Readapting Captive Dolphins

I’ve released a number of captive dolphins back into the wild.  One of the biggest lies being told by the likes of SeaWorld and others in the dolphin abusement industry is that dolphins in captivity can never be released back into the wild. –  Ric O’Barry

Ric O’Barry has pioneered this work over the past forty years. Here are some examples of projects we have worked on.

  • 1973   USA    Opo
  • 1974   Bahamas   Liberty and Florida – two bottlenose dolphins released off Eleuthera in the Bahamas after two years of captivity. Prior to release, the dolphins were readapted to feeding on live fish, freeze branded, and airlifted to the Bahamas for release. One of these may now (1994) be the dolphin known as JoJo off Turks and Caicos. (McKenna, 1992). Non-native reintroduction. Two dolphins; Captive 2 years; no followup.
  • 1987   USA   Joe (male) and Rosie (female) – two bottlenose dolphins released off Wassaw Island, Georgia, after seven years of captivity. “All reports of their activity in the wild indicate that they are in good health and have associations with resident pods.” Released July 13, 1987. These dolphins were captured off Mississippi and released off Georgia. Not returned to native habitat. Two dolphins; Captive 7 years; followup successful.
  • 1991    Guatemala   Ariel and Turbo – They were scooped from the clear waters of the Caribbean, put to work in a traveling dolphin show in Guatemala and abandoned in May 2001.
  • 1993    Brazil   Flipper – a male bottlenose dolphin released off Laguna, Brazil after approximately ten years of captivity (Rollo, 1993). Since release, Flipper has been seen along at least 155 miles of coastline, often in the company of other dolphins. His most recent sighting was in early 1995. Returned to native habitat. One dolphin; Captive 10 years; followup successful.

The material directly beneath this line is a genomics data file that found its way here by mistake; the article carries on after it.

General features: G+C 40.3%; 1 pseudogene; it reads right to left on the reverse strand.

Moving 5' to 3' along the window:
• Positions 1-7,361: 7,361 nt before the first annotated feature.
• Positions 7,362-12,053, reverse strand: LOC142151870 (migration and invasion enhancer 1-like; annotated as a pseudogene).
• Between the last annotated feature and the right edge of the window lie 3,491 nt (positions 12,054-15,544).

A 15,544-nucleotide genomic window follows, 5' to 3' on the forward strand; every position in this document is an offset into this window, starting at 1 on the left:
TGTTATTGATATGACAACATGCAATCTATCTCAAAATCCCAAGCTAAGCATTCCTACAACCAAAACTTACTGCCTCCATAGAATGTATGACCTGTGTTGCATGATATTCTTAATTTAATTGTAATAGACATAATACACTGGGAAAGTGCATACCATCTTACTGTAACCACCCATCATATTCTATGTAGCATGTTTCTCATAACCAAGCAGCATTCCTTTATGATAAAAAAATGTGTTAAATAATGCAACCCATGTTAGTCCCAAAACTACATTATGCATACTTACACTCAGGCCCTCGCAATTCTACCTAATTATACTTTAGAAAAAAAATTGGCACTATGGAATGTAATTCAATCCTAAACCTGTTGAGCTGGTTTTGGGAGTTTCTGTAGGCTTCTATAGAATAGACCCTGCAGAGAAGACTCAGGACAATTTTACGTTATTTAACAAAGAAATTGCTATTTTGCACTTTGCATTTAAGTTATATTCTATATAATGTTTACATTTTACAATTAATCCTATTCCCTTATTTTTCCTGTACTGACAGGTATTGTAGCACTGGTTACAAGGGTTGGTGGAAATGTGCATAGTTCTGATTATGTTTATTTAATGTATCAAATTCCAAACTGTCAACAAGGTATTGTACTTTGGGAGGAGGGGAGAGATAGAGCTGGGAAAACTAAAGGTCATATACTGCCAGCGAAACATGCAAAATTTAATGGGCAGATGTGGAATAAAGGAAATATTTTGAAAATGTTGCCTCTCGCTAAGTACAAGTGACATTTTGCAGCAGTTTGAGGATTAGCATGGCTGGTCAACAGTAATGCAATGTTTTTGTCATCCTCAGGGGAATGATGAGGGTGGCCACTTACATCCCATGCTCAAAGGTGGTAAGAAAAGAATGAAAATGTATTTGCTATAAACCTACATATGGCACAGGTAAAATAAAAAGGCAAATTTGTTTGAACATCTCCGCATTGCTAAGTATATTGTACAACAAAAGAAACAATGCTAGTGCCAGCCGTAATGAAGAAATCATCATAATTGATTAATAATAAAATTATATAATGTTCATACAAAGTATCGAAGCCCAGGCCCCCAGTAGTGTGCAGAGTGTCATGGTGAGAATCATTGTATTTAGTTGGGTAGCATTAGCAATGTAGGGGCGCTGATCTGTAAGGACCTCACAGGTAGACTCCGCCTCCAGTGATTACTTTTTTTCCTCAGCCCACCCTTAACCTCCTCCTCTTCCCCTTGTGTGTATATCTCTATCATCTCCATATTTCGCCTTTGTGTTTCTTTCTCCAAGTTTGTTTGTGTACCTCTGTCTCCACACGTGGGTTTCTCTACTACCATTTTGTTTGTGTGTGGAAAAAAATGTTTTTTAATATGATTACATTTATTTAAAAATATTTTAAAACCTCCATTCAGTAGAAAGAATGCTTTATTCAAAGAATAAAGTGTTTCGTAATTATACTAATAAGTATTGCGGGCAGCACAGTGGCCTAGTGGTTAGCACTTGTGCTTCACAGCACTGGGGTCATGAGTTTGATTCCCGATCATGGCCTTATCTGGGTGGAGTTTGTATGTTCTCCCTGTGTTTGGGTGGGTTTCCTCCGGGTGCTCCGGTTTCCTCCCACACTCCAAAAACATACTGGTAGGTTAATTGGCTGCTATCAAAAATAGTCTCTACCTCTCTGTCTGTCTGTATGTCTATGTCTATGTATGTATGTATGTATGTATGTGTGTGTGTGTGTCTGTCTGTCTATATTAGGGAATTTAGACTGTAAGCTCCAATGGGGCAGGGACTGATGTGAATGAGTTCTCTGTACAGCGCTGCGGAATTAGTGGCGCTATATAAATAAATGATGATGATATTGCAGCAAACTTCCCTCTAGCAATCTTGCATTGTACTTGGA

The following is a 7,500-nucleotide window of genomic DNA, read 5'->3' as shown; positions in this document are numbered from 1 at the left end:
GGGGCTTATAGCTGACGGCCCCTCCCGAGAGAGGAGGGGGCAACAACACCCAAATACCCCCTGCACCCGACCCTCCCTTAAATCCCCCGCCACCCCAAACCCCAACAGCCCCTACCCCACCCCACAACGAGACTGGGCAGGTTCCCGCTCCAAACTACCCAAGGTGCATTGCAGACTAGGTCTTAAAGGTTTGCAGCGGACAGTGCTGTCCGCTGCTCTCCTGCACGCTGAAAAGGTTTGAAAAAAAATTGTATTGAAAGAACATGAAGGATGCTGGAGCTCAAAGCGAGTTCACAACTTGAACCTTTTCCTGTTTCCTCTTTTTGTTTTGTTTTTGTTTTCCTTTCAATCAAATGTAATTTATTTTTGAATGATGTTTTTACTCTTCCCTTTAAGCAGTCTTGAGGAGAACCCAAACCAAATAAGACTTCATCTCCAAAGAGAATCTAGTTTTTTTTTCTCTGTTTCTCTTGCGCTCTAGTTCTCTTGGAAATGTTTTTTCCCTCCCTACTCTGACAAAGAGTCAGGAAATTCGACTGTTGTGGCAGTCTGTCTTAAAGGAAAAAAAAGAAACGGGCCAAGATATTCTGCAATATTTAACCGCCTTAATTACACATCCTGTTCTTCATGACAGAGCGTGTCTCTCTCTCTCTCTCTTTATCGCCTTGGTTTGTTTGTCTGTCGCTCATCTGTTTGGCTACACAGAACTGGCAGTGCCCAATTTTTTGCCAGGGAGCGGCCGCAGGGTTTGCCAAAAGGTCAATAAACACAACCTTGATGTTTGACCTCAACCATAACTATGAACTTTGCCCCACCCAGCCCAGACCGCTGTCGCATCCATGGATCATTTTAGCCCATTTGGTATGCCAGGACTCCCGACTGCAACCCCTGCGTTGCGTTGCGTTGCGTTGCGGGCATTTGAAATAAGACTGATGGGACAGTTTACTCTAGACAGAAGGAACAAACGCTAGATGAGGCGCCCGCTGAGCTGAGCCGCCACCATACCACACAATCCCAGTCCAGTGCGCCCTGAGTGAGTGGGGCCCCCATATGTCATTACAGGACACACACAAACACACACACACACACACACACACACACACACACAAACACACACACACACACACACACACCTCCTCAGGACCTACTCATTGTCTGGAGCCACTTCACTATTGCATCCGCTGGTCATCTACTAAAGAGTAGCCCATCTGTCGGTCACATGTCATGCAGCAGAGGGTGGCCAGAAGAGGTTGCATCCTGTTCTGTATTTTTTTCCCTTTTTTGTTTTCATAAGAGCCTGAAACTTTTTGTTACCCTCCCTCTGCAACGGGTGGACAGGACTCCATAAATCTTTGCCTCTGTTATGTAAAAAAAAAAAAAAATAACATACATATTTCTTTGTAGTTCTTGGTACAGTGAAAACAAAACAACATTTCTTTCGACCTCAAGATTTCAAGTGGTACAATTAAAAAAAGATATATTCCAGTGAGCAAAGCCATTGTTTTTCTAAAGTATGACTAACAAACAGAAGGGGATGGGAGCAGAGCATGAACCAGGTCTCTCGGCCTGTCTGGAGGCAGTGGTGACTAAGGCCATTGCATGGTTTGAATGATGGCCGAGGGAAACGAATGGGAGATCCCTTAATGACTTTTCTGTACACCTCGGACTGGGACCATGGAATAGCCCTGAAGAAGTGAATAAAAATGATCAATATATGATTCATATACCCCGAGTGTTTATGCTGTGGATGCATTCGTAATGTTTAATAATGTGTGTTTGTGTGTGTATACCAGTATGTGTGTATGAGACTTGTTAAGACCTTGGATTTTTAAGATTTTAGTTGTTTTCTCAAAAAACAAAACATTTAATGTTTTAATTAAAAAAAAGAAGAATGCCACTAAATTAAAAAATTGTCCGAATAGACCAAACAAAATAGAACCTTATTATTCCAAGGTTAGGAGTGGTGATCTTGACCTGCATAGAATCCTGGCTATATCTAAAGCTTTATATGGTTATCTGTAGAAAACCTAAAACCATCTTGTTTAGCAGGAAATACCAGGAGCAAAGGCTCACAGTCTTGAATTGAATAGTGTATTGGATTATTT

• 1995      USA  Buck and Luther – two US Navy dolphins that I released back into the wild, after spending two years of preparation and training them to survive.   The Navy recaptured them a few days later, calling it a “rescue”. The Navy was able to use the Navy recall pinger  to lure them back into a sea pen
  • 1995    Haiti    6 Untrained dolphins – They were there because in the last days of the Jean-Bertrand Aristide government, a shady Haitian-Spanish consortium finagled a permit to capture ten dolphins for “tourist and educational” purposes. They captured eight, two died leaving six survivors.
  • 1996   Columbia    Stephania  rescued from a dolphin abusement park in San Andres, Colombia took six months, and we never could free Stephania. Eventually storms blew the pen down and she was still there. She wanted room service! She had been through so much, living in isolation, small substandard tanks on the mainland in Colombia. Nobody ever questions their mental health, but I have to look at their mental health, not just their physical health
  • 2011     Indonesia        Built the largest permanent dolphin readaption center in the world. We are still waiting on the Indonesian Gov’t to enforce the agreement to readapt illegally captured dolphins.
  • 2014    South Korea    Jedol, Sampal and Chunsan   Jedol and Sampal, however, beg to differ.  Both were being kept in captivity in aquariums in Seoul, South Korea, and Jeju Island.Sampal actually decided the sea pen was too confining and fled through a hole in the net early in June.  Jedol and Chunsan were released after a few months in July 2013.
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